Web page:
The group created a website that includes photos taken from the Santa Fe Fat Tire Society Facebook page showing unidentified individuals using tools to construct new trails by hand, either in 2011 or 2012. The photos have since been deleted from the biking club's Facebook page, according to the friends group, which took screenshots.

After residents complained to the BLM, the new trails were closed and covered up, the website states.

But the building of new trails didn't stop.

"In 2019 The Santa Fe Fat Tire Society mountain bike club resurrected their unauthorized, and potentially illegal, trail building," the friends group's website states. "This second push of building new trails has been extensive, constructing almost as many new trail miles as the existing trail network."

Kyle Klain, president of the bike club, said "there has been a lot of illegal trail building" on the badlands, but it hasn't been sanctioned by the club.

"I can tell you factually that the club itself has not had an organized trail day or any sort of construction or aware of any sort of organized attempt to build trails out there in the past decade," he said. "We've been working with the BLM to get approval for it, but we never got approval and so we haven't done anything."

Klain indicated the trail building documented in photos that were posted on the bike club's Facebook page had the blessing of the BLM.

"At the time, the BLM was excited to get some trails built and proposed, and then my understanding is once they reviewed what was in place legally, the rug was pulled out. They said, 'Hey, we can't do this. Put everything on pause.' And that's exactly what we did. We had that one day when I think people jumped the gun a little bit on all sides to do some activity back in 2011, but outside of that, we haven't lifted a finger building anything out there."

The club, Klain said, has been waiting for the travel management plan "to come to life" for years.

"I'm really glad that BLM is finally addressing this because this has kind of been festering for a decade now," he said.

Asked whether the club would advocate for keeping all existing trails open, Klain said the decision rests with the BLM.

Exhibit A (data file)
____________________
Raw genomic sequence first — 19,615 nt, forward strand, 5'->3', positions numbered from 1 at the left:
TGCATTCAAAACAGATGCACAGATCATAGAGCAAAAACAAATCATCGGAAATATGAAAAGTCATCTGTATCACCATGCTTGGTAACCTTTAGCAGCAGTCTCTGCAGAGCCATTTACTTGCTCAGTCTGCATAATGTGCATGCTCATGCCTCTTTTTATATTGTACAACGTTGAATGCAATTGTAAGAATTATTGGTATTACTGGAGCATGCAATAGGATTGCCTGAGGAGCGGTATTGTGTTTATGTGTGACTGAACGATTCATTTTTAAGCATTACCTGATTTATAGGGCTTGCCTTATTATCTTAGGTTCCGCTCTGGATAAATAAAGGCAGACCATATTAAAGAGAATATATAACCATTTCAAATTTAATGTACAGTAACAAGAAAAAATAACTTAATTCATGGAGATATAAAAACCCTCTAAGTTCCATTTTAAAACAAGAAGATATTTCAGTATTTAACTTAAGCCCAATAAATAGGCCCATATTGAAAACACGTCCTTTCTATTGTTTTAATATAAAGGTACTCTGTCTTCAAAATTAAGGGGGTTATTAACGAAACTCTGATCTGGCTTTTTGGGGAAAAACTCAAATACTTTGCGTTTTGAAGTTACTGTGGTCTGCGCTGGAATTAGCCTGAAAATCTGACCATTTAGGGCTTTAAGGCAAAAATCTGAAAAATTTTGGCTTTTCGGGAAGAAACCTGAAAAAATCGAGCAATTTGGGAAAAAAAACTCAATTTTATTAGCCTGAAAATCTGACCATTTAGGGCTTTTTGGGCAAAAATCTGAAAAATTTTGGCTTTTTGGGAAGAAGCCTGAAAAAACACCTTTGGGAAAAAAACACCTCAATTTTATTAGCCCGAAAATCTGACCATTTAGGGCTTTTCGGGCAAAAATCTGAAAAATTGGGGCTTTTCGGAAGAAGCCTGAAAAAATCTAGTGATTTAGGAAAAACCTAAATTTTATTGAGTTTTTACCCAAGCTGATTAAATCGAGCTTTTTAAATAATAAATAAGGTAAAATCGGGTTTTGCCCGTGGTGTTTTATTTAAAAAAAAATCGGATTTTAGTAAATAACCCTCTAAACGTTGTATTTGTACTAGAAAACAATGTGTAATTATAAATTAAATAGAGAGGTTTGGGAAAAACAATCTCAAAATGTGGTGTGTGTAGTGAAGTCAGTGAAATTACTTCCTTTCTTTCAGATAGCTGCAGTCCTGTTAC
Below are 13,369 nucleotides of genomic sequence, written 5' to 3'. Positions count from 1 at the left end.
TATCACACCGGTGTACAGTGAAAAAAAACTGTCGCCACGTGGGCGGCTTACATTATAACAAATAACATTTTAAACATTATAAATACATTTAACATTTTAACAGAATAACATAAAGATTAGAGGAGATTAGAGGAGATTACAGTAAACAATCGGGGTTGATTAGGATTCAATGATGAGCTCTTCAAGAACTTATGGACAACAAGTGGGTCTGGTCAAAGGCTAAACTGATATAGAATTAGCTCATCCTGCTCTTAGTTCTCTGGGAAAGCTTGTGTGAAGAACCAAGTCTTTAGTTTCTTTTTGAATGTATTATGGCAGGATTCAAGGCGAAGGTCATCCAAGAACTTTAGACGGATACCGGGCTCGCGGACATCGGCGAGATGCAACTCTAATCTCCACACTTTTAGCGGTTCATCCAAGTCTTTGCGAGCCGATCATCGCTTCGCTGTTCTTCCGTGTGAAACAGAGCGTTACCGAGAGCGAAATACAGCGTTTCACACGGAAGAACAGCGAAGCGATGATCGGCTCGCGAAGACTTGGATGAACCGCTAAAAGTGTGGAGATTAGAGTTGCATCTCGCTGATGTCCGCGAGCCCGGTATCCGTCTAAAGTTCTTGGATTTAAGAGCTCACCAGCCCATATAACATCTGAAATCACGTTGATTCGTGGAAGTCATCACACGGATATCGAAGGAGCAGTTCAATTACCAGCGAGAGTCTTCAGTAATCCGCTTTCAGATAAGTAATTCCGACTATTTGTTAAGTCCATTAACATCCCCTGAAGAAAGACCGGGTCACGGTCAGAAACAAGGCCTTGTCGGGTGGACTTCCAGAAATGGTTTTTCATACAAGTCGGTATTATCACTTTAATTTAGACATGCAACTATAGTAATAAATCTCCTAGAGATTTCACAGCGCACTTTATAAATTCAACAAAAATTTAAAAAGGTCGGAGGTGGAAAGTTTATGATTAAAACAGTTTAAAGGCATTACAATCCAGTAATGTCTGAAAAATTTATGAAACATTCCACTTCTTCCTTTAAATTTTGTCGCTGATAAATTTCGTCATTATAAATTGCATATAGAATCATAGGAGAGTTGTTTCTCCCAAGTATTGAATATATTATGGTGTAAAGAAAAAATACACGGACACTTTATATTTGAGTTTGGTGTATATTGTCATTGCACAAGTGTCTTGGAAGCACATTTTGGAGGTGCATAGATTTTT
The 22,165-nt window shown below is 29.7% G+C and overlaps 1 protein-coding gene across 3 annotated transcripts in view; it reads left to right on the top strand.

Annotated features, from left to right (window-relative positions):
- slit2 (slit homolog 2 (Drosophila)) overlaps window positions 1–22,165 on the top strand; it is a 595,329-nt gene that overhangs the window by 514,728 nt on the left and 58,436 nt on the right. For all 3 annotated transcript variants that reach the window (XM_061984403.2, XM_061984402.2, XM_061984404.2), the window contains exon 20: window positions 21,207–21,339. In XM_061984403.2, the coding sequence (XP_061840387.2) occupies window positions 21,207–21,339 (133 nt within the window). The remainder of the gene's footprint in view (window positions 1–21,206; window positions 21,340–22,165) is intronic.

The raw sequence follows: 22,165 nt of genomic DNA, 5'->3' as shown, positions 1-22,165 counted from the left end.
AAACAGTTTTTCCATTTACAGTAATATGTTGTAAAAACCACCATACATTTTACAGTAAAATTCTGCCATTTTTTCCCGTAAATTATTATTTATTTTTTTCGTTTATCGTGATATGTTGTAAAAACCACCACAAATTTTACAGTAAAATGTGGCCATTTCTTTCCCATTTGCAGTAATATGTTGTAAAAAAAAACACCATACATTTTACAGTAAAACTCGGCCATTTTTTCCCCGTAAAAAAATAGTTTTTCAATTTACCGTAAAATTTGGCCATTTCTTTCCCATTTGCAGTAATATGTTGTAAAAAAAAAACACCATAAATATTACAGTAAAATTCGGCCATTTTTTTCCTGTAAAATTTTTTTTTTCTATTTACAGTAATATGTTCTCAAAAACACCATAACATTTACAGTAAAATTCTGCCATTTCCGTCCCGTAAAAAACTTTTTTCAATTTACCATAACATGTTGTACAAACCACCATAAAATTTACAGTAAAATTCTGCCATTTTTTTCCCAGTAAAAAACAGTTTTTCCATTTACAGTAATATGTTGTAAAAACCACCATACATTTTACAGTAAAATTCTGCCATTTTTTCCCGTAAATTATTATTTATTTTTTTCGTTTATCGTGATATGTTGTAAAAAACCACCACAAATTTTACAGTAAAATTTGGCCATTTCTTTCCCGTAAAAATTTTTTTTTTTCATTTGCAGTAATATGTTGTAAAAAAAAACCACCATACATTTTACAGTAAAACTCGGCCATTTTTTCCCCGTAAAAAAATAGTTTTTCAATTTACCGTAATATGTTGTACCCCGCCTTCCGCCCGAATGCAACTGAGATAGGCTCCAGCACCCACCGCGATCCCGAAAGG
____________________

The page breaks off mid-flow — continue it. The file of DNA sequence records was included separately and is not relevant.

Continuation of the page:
"At the end of the day, of course we advocate for mountain bikers. That's the role of our club," he said. "But we don't advocate for illegal trails, so it's very disheartening for us to get blamed for this activity when we've been waiting very patiently for this travel management plan to come to life."

'Loved to death'

MacKerrow, a scientist, said time is of the essence.

The soil in the so-called Sombrillo Area of Critical Environmental Concern, which was created in 1988 to protect the paleontological and cultural resources in the area, is extremely fragile, he said.

"Cryptobiotic crusts stabilize this fragile soil," he said. "Bike trails across the cryptobiotic crust kill it."

Mathis, the BLM field manager, said an environmental analysis is forthcoming.

But until the travel management plan is complete, the badlands remain wide open to the public.

BLM lands are open for casual use unless the agency has officially designated an area off-limits.

"It may not be the best thing for the environment. It may not be what conservationists want. It may not be what the BLM wants," Mathis said. "But it is not illegal until and unless we can close the route. That's exactly why we need to know where these [trails] are, so we can analyze them. We can make that determination and then we can implement."

Mathis said the agency has increased its law enforcement presence in the area.

Santa Fe County also has taken action.

The county installed multiple "no parking" signs at the end of County Road 113, which snakes through a residential area and ends at one of two access points to the badlands. Before the signs were installed, more than 20 automobiles could park at the end of the road. The legal parking area now has been reduced to about six vehicles.

Area residents say a large influx of visitors was clogging the end of the road, and some visitors were behaving badly, from partying to defecating.

"Santa Fe County worked closely with the residents, as well as BLM, to ensure we addressed the vehicles parked within the County right-of-way," county spokeswoman Carmelina Hart wrote in an email.

The "no parking" signs were installed "to ensure emergency vehicles could access this area and there was enough room to maneuver" large firetrucks, Hart wrote.

"The County's involvement in this effort was to limit the congestion at the end of this road," she added.

Mathis said the pandemic has put a stress on all public lands, not just the badlands.

"What all the federal agencies saw all over the nation but particularly in the West was a huge influx of people going outdoors, visiting public lands," she said.

"I've even heard the phrase, 'Loved to death,' " she added. "I would say that all of the recreation sites and not just BLM, many of our sister agencies, have been loved to death. On one hand, folks have rediscovered and really value their public lands, and we really welcome that. It's almost like a rebirth or a rediscovery of open space and the value of these public lands. On the other hand, it was very sudden and there was so much use because everything else was locked down and there was nowhere else for people to go."

Follow Daniel J. Chacón on Twitter @danieljchacon.